By Stephanie Zacharek
Updated: June 3, 2019 10:19 AM ET | Originally published: May 31, 2019

It’s ridiculous that Hollywood can go for 25 years without making a single movie featuring a predominantly Asian cast: That’s the number of years stretching between 1993’s The Joy Luck Club and last year’s Crazy Rich Asians, and there’s no excuse for it. But while movies need more representation of all kinds of people, we should also be demanding that those movies aspire to a certain level of quality. The Netflix romantic comedy Always Be My Maybe has so much going for it: Two appealing leads, Ali Wong and Randall Park (both of whom also wrote the script, with Micheal Golamco); an assortment of likable supporting players; and a sly, witty cameo from Keanu Reeves. Some of the writing is sparkling. Joke for joke, there’s probably just enough to keep you laughing. But if Always Be My Maybe isn’t terrible, it’s still lackluster enough to make you feel that underserved and underrepresented audiences deserve more.

Park and Wong play Marcus and Sasha, San Francisco natives who were fast friends as kids and into their teen years, but who have grown apart in adulthood. As a child, Sasha was largely left on her own by her hardworking immigrant parents; she found a welcoming warmth in Marcus’s household, and his mother, Judy (Susan Park), would let her help with the cooking: “We Koreans use scissors for everything,” she explains, snipping away at a handful of green onions as she prepares a kimchi stew.

But when Marcus and Sasha are teenagers, Judy dies suddenly. Sasha tries to comfort her best friend; the two end up sleeping together, with disastrous results. Fast-forward 15 years: Sasha has become an enormously successful chef in Los Angeles. Marcus has stayed put in San Francisco, working in his father’s air-conditioning business. At night, he plays in a band that’s going nowhere (it’s called Hello Peril), and that seems to suit him just fine; he believes his widowed dad, Harry (played, charmingly, by James Saito), needs him close by.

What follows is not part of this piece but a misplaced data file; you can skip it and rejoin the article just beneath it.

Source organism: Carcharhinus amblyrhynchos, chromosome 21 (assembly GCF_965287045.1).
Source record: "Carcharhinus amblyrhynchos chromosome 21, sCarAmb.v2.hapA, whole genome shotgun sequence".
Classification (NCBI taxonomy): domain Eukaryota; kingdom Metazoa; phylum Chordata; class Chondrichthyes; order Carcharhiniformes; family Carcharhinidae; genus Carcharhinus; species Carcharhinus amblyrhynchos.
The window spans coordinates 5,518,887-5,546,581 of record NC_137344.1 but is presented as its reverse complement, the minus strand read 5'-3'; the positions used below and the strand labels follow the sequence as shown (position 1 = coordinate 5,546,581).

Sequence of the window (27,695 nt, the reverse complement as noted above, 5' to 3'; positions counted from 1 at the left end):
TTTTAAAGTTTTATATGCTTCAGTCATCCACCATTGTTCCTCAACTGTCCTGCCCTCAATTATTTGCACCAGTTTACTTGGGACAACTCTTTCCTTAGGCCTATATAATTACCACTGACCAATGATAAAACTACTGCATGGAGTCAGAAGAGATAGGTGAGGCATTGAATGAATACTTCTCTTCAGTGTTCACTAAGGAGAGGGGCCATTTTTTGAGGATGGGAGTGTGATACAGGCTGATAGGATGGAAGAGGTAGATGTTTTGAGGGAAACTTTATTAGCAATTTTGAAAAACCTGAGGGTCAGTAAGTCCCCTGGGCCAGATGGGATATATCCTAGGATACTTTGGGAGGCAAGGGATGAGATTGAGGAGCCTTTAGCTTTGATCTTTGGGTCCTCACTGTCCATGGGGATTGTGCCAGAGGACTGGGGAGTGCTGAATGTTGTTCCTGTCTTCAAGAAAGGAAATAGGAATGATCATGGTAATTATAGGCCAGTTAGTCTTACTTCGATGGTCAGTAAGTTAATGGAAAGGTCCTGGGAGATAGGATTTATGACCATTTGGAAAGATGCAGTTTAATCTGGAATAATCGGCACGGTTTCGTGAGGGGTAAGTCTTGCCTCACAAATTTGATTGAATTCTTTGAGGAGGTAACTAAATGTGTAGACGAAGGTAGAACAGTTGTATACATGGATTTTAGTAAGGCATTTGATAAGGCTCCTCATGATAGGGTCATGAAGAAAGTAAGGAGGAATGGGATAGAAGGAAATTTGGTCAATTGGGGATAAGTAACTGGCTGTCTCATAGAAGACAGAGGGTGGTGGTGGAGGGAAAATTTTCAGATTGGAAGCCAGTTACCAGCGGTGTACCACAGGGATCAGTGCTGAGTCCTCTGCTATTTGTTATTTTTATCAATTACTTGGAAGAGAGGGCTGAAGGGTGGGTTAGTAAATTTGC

Sasha and Marcus reconnect, not-so-accidentally, when Sasha moves back to San Francisco temporarily to start a new restaurant. Things are rocky at first; Marcus has a loopy, artsy girlfriend (Vivian Bang, spacey and bright) who’s nice enough but all wrong for him. Sasha, recently dumped by her way-too-slick fiancé (Daniel Dae Kim), is trying to date—a possible dream guy seems dreamy, until he isn’t. Eventually, as you’ve probably guessed, the sparks reignite between Marcus and Sasha, and the sex is much better the second time around. But the story needs something to drive them apart again: Insert predictable, manufactured crisis here.

The plot points in Always Be My Maybe—the directorial debut of Nahnatchka Khan, who has worked in TV as a writer and producer—are strung together in a way that’s rote and predictable. That’s not to say that romantic comedies need an excessive number of twists; the basic formula is one of the great pleasures of the genre by itself. But you want to enjoy spending time with characters, not feeling that you’re simply stumbling with them toward some predestined finish line. Always Be My Maybe has that made-for-the-small-screen quality, almost a movie but not quite—it feels rushed, rough and a bit too casual, as if the script needed just another draft or two. The sets could have used a few more dollars thrown their way, and some of the scenes might have benefited from a few more takes. It’s hard not to feel that audiences deserves better.

Still, some of the jokes in Always Be My Maybe work marvelously. Marcus’s dad is star-struck when he sees Sasha, rich and successful, for the first time in years: “You’re like our own Asian Oprah!” And then, a beat later, he asks sincerely: “How much money do you have now?” Attending the lavish birthday party her parents are throwing for their eight-year-old godchild, Sasha reflects on her own upbringing, grousing, “Do you know what my parents gave me for my eighth birthday? Flip-flops.” And Reeves is wise, wicked and wonderful in his small role. While dining in one of those tony modern minimalist establishments, he politely quizzes the waiter, “Let me ask, do you have any dishes that play with time? With the concept of time?” It’s one of those perfectly silly lines that hangs there in space, in search of a better movie. For now, it’s parked in Always Be My Maybe, and that will just have to do.

Correction, June 3

The original version of this story misstated the background of the character Sasha’s parents. Their country of origin is never explicitly stated.

Contact us at editors@time.com.

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